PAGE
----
The review process requires Musk to seek prior approval for written communications – including tweets – that contain “or reasonably could contain” material information to Tesla shareholders.
But the decision on whether they contain valuable information is left to Musk and Tesla.
Less than six months later, on February 19, 2019, Musk tweeted that Tesla would make “about 500k” vehicles that year. If this is not proven, it could be said to be a violation of regulations, as production numbers could be market-sensitive information, SEC officials said in court documents.
SEC staff asked Tesla if Musk submitted the tweet for review. He’s gone, Tesla’s lawyers told the SEC. The SEC said in its complaint to the court that when it reviewed the tweet in February 2019, it found that Musk had not sought prior approval for Tesla-related tweets since the filtering system began. His attorney told the court, “Mr. Musk tweeted more than 80 times about Tesla, and the SEC didn’t think about it. We assume everyone is doing it in good faith.”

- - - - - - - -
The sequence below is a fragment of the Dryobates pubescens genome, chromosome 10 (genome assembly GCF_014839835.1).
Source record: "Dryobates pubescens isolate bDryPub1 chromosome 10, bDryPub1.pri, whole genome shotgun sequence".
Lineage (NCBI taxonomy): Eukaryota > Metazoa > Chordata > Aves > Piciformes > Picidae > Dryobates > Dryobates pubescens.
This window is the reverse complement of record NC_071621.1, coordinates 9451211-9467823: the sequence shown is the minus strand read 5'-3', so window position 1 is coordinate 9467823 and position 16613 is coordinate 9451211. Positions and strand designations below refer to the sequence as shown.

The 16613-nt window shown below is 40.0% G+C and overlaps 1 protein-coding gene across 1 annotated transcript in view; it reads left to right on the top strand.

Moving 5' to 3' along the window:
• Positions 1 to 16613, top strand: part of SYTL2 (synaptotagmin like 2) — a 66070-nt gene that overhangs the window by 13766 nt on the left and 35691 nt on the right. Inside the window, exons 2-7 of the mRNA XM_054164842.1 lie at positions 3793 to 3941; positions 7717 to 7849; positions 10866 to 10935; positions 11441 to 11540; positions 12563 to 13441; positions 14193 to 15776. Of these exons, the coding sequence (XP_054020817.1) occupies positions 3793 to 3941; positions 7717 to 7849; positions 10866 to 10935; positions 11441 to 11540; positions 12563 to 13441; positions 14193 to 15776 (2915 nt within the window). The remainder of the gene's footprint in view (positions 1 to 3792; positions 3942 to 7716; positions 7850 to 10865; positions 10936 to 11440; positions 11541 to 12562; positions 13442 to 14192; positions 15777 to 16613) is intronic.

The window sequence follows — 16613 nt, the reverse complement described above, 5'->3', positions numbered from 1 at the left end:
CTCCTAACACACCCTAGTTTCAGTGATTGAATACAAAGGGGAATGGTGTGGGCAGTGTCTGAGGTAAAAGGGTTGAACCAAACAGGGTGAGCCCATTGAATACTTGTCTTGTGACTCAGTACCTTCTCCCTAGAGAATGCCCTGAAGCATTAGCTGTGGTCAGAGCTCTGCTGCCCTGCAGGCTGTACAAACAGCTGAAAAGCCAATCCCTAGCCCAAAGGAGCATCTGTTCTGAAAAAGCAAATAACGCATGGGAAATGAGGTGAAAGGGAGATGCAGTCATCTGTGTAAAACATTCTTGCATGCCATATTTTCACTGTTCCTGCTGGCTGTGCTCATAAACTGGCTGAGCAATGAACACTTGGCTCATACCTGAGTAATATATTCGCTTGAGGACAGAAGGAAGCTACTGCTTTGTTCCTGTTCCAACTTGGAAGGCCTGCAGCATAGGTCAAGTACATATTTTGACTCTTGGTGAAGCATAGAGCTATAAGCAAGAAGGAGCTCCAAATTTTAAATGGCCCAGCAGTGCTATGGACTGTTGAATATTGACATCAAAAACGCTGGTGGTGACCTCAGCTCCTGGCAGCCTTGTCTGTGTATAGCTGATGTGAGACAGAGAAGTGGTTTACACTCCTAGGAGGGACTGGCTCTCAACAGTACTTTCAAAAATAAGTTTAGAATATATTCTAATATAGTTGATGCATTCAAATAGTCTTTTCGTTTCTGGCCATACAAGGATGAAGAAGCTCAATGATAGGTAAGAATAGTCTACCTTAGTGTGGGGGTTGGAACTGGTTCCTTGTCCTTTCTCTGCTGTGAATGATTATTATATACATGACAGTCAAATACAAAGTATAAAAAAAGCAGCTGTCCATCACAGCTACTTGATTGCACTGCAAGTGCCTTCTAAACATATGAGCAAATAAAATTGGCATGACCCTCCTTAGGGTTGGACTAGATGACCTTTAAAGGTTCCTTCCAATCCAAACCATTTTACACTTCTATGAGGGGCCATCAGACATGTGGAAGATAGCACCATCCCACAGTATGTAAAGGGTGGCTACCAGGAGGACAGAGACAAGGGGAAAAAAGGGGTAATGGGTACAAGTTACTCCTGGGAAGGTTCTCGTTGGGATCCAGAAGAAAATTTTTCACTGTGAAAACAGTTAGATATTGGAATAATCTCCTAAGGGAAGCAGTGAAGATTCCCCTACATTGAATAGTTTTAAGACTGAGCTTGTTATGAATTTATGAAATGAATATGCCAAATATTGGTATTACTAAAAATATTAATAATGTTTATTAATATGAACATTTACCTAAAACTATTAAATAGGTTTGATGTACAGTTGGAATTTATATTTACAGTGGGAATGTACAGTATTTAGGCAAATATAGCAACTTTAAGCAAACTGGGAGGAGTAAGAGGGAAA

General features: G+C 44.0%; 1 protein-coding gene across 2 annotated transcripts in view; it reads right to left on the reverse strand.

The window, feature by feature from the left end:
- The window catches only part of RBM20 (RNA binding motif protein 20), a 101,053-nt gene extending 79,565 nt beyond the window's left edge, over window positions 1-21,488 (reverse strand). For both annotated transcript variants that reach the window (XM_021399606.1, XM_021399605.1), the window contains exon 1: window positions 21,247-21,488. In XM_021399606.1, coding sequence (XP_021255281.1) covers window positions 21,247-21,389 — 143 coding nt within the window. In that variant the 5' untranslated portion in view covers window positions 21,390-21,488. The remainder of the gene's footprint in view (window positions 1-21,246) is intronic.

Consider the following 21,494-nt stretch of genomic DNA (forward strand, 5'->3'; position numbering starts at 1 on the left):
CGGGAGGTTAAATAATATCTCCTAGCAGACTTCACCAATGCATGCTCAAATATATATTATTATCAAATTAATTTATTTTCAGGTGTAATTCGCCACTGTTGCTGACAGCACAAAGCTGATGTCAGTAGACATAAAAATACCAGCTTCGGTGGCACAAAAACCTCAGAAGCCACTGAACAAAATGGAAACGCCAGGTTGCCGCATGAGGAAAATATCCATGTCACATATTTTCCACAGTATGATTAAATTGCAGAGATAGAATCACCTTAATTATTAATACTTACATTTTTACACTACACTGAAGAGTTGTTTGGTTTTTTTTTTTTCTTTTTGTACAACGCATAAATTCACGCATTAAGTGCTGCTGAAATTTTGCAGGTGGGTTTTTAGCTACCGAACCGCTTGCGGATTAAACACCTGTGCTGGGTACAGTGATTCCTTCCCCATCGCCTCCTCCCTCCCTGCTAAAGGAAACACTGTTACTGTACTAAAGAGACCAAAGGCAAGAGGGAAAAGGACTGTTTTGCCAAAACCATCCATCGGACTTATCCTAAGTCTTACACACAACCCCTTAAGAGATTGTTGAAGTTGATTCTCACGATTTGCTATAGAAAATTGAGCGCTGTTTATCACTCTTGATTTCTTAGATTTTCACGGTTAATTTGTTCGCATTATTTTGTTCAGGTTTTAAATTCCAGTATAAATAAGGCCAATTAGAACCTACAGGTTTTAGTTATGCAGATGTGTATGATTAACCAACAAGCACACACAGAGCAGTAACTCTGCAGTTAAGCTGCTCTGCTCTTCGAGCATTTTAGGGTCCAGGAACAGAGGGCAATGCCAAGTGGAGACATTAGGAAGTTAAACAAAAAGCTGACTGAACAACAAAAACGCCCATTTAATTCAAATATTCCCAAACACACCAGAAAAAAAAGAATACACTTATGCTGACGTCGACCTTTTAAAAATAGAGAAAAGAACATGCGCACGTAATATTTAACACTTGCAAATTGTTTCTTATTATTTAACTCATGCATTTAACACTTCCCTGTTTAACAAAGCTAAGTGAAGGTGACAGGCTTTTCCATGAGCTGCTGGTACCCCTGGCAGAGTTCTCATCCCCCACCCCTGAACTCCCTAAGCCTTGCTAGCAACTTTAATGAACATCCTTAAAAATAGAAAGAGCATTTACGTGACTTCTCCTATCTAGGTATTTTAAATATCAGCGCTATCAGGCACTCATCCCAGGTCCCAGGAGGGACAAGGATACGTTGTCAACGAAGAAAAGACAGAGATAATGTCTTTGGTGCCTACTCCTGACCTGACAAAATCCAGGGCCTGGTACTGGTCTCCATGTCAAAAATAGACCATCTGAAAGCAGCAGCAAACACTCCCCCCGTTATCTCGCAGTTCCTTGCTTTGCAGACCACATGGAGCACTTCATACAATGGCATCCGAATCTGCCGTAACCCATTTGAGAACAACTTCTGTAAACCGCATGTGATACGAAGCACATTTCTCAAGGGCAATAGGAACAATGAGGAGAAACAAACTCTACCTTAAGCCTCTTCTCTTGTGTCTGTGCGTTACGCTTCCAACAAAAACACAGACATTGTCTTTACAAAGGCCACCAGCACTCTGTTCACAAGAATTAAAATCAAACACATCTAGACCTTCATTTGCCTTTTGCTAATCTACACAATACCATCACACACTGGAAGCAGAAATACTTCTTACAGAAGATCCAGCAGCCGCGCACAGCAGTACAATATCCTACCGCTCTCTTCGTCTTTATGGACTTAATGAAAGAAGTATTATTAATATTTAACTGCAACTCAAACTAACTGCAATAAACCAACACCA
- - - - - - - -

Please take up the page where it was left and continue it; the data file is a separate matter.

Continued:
Tesla’s lawyers said in a court filing that Musk did not seek prior approval because he “did not tweet any material information about Tesla.”
For SEC officials, Musk’s violation was clear, four of the sources told Reuters.
In April 2019, they went to court in New York to argue that Musk should be defended in court – a serious case that could result in fines or imprisonment. The SEC wants the court to order Musk to report monthly to the agency about his compliance and apply rising fines for violations, his attorney told the judge at the hearing.
SEC officials thought they were in charge because they believed the violation was not vague, four sources said, two of whom had direct knowledge of the matter.